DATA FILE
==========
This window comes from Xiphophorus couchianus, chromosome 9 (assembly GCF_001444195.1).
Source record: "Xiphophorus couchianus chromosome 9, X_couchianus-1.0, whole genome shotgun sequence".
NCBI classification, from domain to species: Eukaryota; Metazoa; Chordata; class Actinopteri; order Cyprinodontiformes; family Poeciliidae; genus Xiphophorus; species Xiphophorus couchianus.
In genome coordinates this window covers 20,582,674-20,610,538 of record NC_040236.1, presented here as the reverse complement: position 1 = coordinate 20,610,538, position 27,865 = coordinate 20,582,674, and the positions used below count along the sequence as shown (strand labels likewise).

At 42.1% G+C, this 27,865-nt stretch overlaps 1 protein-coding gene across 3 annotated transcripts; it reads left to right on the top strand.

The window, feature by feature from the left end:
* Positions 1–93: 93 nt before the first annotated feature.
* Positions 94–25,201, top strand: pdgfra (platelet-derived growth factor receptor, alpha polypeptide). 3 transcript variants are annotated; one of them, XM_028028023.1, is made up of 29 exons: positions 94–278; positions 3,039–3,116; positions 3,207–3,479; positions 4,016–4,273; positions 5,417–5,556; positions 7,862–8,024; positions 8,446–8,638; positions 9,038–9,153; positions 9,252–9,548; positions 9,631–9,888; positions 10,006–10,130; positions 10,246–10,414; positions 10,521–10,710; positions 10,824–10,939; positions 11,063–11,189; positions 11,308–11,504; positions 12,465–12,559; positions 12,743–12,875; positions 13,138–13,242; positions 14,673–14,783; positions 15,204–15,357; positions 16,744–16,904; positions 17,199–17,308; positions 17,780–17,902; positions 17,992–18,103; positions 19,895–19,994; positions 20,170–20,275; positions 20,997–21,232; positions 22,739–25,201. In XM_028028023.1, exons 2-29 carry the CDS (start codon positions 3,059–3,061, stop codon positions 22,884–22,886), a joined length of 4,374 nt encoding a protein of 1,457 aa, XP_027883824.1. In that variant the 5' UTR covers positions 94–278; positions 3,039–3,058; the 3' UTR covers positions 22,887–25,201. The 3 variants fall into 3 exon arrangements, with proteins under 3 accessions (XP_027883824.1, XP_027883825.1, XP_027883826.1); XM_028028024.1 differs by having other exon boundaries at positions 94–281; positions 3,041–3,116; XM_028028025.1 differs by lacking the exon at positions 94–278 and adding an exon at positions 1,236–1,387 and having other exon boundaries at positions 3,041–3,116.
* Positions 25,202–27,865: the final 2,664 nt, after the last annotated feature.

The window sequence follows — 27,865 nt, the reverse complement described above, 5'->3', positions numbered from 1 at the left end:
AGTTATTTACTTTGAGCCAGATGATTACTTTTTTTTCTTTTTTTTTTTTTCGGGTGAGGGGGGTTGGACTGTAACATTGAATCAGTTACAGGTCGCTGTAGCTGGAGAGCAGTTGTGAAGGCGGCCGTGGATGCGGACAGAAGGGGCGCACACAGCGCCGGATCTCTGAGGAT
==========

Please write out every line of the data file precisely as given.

This window comes from Xiphophorus couchianus, chromosome 9 (assembly GCF_001444195.1).
Source record: "Xiphophorus couchianus chromosome 9, X_couchianus-1.0, whole genome shotgun sequence".
NCBI classification, from domain to species: Eukaryota; Metazoa; Chordata; class Actinopteri; order Cyprinodontiformes; family Poeciliidae; genus Xiphophorus; species Xiphophorus couchianus.
In genome coordinates this window covers 20,582,674-20,610,538 of record NC_040236.1, presented here as the reverse complement: position 1 = coordinate 20,610,538, position 27,865 = coordinate 20,582,674, and the positions used below count along the sequence as shown (strand labels likewise).

At 42.1% G+C, this 27,865-nt stretch overlaps 1 protein-coding gene across 3 annotated transcripts; it reads left to right on the top strand.

The window, feature by feature from the left end:
* Positions 1–93: 93 nt before the first annotated feature.
* Positions 94–25,201, top strand: pdgfra (platelet-derived growth factor receptor, alpha polypeptide). 3 transcript variants are annotated; one of them, XM_028028023.1, is made up of 29 exons: positions 94–278; positions 3,039–3,116; positions 3,207–3,479; positions 4,016–4,273; positions 5,417–5,556; positions 7,862–8,024; positions 8,446–8,638; positions 9,038–9,153; positions 9,252–9,548; positions 9,631–9,888; positions 10,006–10,130; positions 10,246–10,414; positions 10,521–10,710; positions 10,824–10,939; positions 11,063–11,189; positions 11,308–11,504; positions 12,465–12,559; positions 12,743–12,875; positions 13,138–13,242; positions 14,673–14,783; positions 15,204–15,357; positions 16,744–16,904; positions 17,199–17,308; positions 17,780–17,902; positions 17,992–18,103; positions 19,895–19,994; positions 20,170–20,275; positions 20,997–21,232; positions 22,739–25,201. In XM_028028023.1, exons 2-29 carry the CDS (start codon positions 3,059–3,061, stop codon positions 22,884–22,886), a joined length of 4,374 nt encoding a protein of 1,457 aa, XP_027883824.1. In that variant the 5' UTR covers positions 94–278; positions 3,039–3,058; the 3' UTR covers positions 22,887–25,201. The 3 variants fall into 3 exon arrangements, with proteins under 3 accessions (XP_027883824.1, XP_027883825.1, XP_027883826.1); XM_028028024.1 differs by having other exon boundaries at positions 94–281; positions 3,041–3,116; XM_028028025.1 differs by lacking the exon at positions 94–278 and adding an exon at positions 1,236–1,387 and having other exon boundaries at positions 3,041–3,116.
* Positions 25,202–27,865: the final 2,664 nt, after the last annotated feature.

The window sequence follows — 27,865 nt, the reverse complement described above, 5'->3', positions numbered from 1 at the left end:
AGTTATTTACTTTGAGCCAGATGATTACTTTTTTTTCTTTTTTTTTTTTTCGGGTGAGGGGGGTTGGACTGTAACATTGAATCAGTTACAGGTCGCTGTAGCTGGAGAGCAGTTGTGAAGGCGGCCGTGGATGCGGACAGAAGGGGCGCACACAGCGCCGGATCTCTGAGGAT